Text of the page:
Name a job you had that would surprise people.
During the summer before I headed off to college, I was a costume character at Brookfield Zoo. I had a ton of fun and still regard this as one of the most enjoyable jobs I’ve ever had. 10/10 would do it again.
What do you wish you had more time to do?
Create. Always. I’m balancing so much, and always wish I could just make more time to write and develop my personal slate of projects. I’d also like to have more time to travel for leisure.
What motivates you to create?
I’m developing a feature film about my family, about their lives in Chicago in the period around the Great Migration. I wrote and directed a short play based on sketches of this material in 2016. This film, for me, is the ultimate project. A deep passion for every project I work on drives me to the finish line, always, but I consider every project a preparation to tell my family’s story with great craftmanship. So, in short, I’m motivated by the idea of making my ancestors proud and to leave the imprint of their legacy on American cinema.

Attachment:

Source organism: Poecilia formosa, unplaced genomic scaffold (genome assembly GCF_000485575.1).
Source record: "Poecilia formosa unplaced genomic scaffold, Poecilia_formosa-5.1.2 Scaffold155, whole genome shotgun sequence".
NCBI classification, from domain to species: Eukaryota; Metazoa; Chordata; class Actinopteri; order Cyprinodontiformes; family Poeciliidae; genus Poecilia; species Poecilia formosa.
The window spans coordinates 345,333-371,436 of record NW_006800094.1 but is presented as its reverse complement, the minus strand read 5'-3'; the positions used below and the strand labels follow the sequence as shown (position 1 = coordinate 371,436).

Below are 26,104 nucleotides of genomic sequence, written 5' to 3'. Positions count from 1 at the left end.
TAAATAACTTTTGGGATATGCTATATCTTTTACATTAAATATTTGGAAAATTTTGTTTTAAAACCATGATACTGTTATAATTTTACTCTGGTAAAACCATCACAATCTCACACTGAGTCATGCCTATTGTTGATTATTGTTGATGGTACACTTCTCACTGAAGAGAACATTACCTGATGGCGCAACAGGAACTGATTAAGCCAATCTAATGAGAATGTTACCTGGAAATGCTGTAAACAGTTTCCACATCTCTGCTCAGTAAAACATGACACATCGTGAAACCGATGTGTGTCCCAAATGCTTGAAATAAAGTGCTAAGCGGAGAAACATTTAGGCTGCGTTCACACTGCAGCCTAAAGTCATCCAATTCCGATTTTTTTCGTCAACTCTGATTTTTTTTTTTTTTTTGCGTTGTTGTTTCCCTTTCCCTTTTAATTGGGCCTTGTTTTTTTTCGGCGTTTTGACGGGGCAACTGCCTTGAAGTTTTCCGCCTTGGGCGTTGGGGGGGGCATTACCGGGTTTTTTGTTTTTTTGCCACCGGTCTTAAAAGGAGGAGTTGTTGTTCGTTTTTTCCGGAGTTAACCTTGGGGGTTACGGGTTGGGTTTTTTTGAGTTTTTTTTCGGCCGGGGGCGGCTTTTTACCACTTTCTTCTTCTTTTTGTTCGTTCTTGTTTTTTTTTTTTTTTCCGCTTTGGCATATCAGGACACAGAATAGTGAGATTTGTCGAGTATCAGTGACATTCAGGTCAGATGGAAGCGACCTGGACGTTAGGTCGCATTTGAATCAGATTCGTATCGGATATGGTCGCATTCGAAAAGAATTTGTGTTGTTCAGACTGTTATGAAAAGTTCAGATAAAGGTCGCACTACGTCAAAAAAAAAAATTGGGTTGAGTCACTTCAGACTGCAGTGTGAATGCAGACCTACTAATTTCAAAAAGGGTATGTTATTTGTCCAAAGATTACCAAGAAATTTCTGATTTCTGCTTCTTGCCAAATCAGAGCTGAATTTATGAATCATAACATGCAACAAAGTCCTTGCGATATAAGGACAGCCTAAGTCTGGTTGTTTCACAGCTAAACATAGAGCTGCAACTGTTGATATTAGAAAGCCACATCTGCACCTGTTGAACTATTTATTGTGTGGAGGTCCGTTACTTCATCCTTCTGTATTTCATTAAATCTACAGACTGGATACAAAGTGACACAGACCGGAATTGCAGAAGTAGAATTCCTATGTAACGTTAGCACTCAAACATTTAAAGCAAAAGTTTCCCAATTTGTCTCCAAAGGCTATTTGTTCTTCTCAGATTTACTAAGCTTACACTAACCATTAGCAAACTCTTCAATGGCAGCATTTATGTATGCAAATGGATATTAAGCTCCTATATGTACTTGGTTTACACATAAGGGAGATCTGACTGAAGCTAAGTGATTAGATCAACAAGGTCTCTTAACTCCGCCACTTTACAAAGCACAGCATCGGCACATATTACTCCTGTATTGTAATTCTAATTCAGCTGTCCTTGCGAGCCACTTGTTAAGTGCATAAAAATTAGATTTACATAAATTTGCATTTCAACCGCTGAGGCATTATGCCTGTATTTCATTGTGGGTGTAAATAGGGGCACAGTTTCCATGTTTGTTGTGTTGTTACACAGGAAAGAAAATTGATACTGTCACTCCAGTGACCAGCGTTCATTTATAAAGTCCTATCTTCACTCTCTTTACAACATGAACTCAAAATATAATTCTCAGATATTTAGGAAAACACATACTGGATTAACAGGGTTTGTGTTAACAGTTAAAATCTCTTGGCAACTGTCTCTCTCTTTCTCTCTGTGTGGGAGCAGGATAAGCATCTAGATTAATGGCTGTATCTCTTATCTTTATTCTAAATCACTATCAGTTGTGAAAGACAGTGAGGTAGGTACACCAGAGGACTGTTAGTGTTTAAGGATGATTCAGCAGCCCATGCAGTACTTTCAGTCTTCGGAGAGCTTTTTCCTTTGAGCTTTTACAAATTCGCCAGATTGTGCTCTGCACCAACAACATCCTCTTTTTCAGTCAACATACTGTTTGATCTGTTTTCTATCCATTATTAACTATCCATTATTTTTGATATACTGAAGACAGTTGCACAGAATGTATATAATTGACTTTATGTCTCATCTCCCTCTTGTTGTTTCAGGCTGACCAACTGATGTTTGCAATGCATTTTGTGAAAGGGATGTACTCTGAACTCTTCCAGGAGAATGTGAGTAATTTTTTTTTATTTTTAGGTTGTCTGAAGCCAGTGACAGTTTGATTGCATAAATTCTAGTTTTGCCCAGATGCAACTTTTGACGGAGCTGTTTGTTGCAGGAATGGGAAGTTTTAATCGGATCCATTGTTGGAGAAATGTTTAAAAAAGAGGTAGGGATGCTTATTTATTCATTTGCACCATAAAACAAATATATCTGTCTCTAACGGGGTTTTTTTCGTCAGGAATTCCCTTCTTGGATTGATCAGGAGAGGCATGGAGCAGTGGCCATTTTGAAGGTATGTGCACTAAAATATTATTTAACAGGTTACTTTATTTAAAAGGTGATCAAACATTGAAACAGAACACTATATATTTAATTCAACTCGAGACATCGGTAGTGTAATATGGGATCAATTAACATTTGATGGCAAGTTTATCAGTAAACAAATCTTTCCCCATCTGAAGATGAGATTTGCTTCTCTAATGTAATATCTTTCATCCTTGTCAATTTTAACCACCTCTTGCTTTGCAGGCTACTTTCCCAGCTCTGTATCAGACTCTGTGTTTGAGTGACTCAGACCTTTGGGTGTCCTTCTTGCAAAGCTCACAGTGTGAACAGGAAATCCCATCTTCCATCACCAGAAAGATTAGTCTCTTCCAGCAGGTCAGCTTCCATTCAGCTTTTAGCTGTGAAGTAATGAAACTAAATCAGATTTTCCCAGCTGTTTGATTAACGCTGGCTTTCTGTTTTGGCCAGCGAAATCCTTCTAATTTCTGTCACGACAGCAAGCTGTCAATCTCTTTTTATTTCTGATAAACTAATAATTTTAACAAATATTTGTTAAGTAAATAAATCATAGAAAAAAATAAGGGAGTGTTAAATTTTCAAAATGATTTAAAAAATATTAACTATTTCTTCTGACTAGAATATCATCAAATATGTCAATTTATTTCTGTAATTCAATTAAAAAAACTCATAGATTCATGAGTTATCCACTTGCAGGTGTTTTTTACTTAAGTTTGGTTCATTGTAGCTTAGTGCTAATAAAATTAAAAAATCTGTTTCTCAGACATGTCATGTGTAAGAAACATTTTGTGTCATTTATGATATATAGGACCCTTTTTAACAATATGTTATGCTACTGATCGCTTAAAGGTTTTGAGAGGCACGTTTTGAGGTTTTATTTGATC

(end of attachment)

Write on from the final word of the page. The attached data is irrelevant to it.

If you could go back in time, what advice would you share with your younger self?
You’re on the right track. There are no wrong answers. Keep driving forward with ambition and integrity. Lean into what feels easy, and everything will work out just the way it should.